The Flivver Dither

by Don Herron


It is now two days since I rebutted the note on the Two-Gun Raconteur blog about a flivver not being, specifically, a Ford. No corrections or apologies or anything — gee, you’d think Damon Sasser got mad at me or something. There are some people who hate to be corrected, and had rather double-down and perpetuate bad info than man up and get it right.

And Damon or someone has removed my name from the “Friends of TGR” roster in the sidebar. . . .

In the Robert E. Howard fan field I think I have met more people who jump the wrong way than in any other activity in which I have ever been involved. Take, for example, the Ben Zoom kerfluffle of a decade or so back — you’ll find it covered in the eBook eXtras materials in The Dark Barbarian That Towers Over All. I warned various people not to use Zoom’s stuff, since it was terrible, and nonetheless Damon published two of his “essays” in two successive issues of TGR — sales plunged, credibility took years to be restored, etc. & etc.

I think if this response was an evolutionary impulse, the dude would be extinct.

But folk can believe who they will — me, or people putting out a Howardian Word of the Week who don’t know what words mean.

Want further proof?

The flivver entry in Word of the Week is illustrated by a pic of a Chevy circa 1935, because that seems to be the model of Robert E. Howard’s car. Damon even kind of brags about the image of “Bob’s Chevy ‘flivver.'”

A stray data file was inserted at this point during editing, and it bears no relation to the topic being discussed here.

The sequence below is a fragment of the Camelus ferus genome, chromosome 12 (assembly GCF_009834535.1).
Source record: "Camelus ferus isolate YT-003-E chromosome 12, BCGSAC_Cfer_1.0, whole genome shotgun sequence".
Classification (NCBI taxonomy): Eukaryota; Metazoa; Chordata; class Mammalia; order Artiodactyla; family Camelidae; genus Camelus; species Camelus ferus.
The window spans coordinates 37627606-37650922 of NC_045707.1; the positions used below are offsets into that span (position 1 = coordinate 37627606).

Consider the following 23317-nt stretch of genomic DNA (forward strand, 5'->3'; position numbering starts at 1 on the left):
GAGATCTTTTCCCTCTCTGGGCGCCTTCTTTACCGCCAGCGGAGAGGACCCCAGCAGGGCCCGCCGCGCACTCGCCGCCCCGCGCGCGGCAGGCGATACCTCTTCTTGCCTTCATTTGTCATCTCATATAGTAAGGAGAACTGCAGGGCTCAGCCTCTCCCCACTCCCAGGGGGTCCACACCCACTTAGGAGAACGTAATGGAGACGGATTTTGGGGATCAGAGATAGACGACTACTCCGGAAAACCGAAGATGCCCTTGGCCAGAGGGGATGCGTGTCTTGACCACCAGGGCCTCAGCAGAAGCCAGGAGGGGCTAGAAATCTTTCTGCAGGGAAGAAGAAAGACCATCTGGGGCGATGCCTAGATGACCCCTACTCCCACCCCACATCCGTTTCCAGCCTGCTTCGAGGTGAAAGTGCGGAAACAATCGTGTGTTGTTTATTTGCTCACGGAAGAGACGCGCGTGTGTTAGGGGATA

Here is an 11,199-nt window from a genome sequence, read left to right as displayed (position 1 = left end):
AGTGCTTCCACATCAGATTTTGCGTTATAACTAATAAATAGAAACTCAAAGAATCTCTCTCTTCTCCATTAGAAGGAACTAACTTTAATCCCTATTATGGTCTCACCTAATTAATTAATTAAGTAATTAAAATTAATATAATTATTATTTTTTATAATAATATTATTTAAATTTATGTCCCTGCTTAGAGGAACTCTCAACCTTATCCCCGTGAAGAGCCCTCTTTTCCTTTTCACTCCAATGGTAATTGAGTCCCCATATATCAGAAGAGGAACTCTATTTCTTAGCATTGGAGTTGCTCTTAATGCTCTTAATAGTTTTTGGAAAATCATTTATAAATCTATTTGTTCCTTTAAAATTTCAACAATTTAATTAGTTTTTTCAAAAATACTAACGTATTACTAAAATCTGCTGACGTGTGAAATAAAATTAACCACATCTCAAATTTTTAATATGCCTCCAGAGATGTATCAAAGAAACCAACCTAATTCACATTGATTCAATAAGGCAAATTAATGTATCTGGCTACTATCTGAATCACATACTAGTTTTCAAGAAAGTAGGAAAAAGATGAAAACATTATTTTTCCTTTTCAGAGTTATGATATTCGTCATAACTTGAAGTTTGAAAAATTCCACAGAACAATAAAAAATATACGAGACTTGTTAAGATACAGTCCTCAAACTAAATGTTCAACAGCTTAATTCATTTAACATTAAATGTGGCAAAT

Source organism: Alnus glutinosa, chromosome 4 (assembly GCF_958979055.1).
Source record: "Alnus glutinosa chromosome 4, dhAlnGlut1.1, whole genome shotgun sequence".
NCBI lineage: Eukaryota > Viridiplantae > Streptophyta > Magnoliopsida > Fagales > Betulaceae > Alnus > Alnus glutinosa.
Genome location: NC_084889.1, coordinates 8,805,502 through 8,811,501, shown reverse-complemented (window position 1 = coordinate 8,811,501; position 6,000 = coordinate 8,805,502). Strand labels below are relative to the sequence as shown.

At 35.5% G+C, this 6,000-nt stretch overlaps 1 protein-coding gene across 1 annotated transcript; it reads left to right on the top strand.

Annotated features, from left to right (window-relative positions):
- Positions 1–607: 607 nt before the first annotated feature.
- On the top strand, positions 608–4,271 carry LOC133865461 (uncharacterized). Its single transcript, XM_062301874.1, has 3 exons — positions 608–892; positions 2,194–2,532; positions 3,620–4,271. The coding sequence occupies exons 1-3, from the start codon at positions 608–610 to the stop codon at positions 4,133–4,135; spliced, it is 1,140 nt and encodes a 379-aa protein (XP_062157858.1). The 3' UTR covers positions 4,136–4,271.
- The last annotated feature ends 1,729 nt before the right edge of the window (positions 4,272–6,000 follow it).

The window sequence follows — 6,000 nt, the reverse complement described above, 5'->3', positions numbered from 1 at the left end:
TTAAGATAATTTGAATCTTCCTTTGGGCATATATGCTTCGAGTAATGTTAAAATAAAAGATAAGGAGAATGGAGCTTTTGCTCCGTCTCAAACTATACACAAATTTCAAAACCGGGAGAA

Look at the definition of flivver they use: noun 1. slang. an automobile, especially one that is small, inexpensive and old.

From information they link to in the post, apparently Howard bought the machine — which isn’t “small” — new in 1935. He killed himself with a bullet to the head, seated inside that car, on June 11, 1936.

I submit to you that a car bought new in 1935 was not “old” by June 1936.

And I have just an inkling, a mere twinge of a feeling, that a car bought new in 1935, just like a car bought new today, was not “inexpensive.”

So, even if you are among the hapless souls who think in the 1920s that a flivver didn’t mean a Ford, you can see that the curtains don’t match the carpet on that entry, right?

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